ALPRs may not have been intended to be sophisticated surveillance tools, but that's how they can be used. And that's why the ACLU is concerned about their proliferation in Vermont.
ALPR stands for “Automated License Plate Reader.” It’s a device that uses digital cameras and optical character-recognition software to read the numbers and letters on license plates. The device can be affixed to police cruisers or mounted on stationary objects such as bridges or traffic lights. The cameras can capture about 2,000 plates per hour or 14,400 plates during an eight-hour shift, with an accuracy rate of about 95%.
When an image is captured, it’s given a date and time stamp, and with most systems a GPS location stamp. The data is entered into a computer database. Calling up the license plate number tells you where the car was seen on what date and at what time.
We first heard about ALPRs being used in Vermont in 2010. We became more concerned about them as numerous departments obtained the systems, often through Homeland Security grants.
Wanting to know more, in the summer of 2012 we made a number of public records requests to state and local law enforcement agencies, asking for details of their ALPR systems.
The responses revealed that 31 departments, located all around the state, had systems. Data was being gathered on the local level but then transmitted to state Department of Public Safety computers in Waterbury. There, it was combined with data from all other agencies in a common database covering the entire state. This increased the value of the data immensely, since the system could effectively be used to track someone’s whereabouts as they travel around the state.
Most disturbing was the fact all this data was being retained for a minimum of four years. That is way beyond the length of time most agencies in other states save the data; the typical data retention period is 10-90 days. (Only one other state – New Jersey -- saves data for four years, while one state -- New York -- retains it indefinitely.)
And Vermont’s saved data was apparently being kept in the state’s Fusion Center – now called the state’s “Information and Analysis Center.” The state’s Fusion Center is one of 77 centers around the country, one for every state plus, where all sorts of data about people in the region are aggregated.
There is currently no regulation or oversight of ALPRs, either by legislation or by the courts. We feel strongly that needs to change. That’s why we were in the Senate Transportation Committee Wednesday to offer support for S. 18, a bill introduced by Sen. Tim Ashe to set guidelines for ALPR use.
We told the committee our concerns are these:
- Citizens’ right to privacy is affected whenever government records movements of individuals who are not subjects of an investigation.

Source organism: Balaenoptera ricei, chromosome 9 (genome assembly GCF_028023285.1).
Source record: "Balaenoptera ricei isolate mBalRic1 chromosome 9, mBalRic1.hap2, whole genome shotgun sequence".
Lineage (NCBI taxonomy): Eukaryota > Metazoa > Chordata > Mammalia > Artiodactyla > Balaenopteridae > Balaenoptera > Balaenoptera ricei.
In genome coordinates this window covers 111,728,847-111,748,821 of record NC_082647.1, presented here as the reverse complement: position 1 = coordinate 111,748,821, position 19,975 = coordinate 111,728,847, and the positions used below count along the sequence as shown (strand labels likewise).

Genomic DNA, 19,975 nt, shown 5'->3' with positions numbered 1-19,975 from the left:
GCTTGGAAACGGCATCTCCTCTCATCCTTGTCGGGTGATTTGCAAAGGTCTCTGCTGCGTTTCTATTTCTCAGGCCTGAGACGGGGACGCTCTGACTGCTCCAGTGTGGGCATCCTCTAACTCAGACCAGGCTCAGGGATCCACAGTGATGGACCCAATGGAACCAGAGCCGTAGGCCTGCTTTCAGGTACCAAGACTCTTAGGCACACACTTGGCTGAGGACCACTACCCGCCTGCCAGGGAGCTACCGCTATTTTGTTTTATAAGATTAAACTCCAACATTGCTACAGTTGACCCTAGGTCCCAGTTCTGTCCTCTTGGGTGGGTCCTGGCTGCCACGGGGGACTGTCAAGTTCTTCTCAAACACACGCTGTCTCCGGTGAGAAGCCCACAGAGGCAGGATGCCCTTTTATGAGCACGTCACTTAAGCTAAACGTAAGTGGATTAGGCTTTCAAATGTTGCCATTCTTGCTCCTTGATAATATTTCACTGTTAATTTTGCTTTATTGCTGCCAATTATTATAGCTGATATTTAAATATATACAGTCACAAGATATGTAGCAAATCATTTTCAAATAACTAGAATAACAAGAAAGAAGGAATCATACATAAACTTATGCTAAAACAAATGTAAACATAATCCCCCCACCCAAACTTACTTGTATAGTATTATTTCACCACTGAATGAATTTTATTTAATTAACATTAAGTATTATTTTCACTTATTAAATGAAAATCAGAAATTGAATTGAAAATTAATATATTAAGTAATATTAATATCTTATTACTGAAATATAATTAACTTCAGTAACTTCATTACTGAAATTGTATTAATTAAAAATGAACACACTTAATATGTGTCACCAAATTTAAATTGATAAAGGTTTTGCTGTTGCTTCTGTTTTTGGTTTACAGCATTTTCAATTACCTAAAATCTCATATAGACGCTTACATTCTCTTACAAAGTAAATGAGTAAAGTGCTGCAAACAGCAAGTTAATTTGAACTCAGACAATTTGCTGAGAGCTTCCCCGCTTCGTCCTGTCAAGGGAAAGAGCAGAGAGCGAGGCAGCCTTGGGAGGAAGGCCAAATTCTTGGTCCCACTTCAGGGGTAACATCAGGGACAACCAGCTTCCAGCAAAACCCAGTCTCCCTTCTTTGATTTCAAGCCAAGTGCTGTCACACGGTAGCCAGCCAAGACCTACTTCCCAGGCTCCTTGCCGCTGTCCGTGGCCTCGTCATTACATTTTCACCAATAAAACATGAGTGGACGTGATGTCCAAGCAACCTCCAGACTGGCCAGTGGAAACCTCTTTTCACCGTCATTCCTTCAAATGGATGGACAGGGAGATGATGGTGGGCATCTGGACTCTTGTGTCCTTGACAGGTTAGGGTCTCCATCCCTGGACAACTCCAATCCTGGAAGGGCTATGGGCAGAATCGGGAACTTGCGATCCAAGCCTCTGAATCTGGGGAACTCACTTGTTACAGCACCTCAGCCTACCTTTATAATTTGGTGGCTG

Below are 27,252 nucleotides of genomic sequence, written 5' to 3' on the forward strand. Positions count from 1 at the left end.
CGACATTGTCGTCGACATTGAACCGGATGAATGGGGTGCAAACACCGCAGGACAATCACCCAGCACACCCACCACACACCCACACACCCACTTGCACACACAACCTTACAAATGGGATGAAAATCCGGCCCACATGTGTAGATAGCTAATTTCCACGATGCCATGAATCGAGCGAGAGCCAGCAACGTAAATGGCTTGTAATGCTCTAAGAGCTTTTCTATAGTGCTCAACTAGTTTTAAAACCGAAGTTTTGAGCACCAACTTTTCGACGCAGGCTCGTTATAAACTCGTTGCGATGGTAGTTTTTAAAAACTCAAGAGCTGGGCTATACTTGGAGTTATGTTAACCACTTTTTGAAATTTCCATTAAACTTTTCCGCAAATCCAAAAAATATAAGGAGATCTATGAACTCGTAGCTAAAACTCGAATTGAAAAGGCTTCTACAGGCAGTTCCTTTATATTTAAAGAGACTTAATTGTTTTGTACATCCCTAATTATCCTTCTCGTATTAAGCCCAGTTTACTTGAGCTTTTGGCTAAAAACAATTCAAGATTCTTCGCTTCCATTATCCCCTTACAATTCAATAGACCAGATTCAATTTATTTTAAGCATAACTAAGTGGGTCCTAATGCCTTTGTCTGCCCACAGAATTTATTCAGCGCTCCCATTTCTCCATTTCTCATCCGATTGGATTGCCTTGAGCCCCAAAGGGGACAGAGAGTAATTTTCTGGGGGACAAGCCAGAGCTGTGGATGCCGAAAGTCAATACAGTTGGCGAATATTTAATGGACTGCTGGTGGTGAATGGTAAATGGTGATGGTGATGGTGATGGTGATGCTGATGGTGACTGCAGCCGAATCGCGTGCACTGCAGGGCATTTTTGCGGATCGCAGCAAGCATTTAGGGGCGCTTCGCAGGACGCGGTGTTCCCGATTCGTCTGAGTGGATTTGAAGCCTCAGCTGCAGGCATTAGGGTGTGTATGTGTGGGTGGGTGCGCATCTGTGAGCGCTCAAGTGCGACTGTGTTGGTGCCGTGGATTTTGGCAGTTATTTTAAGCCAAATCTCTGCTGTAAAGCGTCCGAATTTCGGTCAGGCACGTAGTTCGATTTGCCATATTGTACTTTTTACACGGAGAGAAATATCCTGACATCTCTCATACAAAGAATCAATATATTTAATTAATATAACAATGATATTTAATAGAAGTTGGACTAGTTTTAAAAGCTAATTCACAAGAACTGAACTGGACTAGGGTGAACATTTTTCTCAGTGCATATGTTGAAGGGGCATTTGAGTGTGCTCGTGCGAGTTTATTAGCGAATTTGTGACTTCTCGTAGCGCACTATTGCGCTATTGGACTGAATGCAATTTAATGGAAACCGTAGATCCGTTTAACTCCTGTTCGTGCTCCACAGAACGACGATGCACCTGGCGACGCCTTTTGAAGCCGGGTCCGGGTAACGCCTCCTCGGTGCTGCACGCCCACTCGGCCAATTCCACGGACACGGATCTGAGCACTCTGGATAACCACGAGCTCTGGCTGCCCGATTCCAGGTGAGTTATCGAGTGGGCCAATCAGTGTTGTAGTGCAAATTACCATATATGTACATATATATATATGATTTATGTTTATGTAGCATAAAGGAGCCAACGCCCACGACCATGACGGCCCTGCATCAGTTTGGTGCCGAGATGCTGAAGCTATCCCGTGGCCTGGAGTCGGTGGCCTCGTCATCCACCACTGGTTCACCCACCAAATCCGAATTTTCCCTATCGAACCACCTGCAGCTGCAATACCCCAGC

- Key questions about ALPRs are, Who has access to the data? How it is being used? and How long is the data available?
- The legislature needs to develop guidelines for ALPR use and put in place strong privacy protections so the information collected about drivers’ whereabouts is used only for defined law enforcement purposes. We support S. 18 – although we feel it could be strengthened. We have proposed an alternative bill that we think better protects individuals’ privacy.
Based on testimony given Wednesday by state law enforcement officials, Vermont’s ALPR system is focused on identifying drivers wanted for specific infractions. Their plate numbers are put on “hot lists,” which are loaded onto the computers receiving the images snapped by cameras mounted on cruisers. A “ding” sounds if a car with a plate number on the hot list drives past. The officer in the cruiser can pursue the car or radio for assistance.
State officials said a general operations manual governs use of the camera systems that tie into the centralized state database. Currently, the state’s ALPR systems are not linked to the Department of Motor Vehicles database, the officials said, so instant identification of the owner of a car whizzing past is not possible.
The state officials told senators that “Privacy issues warrant discussion, but these (systems) are effective tools for law enforcement.” They promised cooperation in working out appropriate standards.
We look forward to privacy issues being addressed. But our concern remains that – as with all sophisticated technological systems – “mission creep” will set in. The original stated purpose for using ALPRs will fall away as the utility of other uses is identified. While not designed as a surveillance tool tracking ordinary citizens, ALPRs could easily be used that way.
- Read our Technologies and Systems white paper on ALPRs.
- Read documents about ALPRs obtained through our public records requests.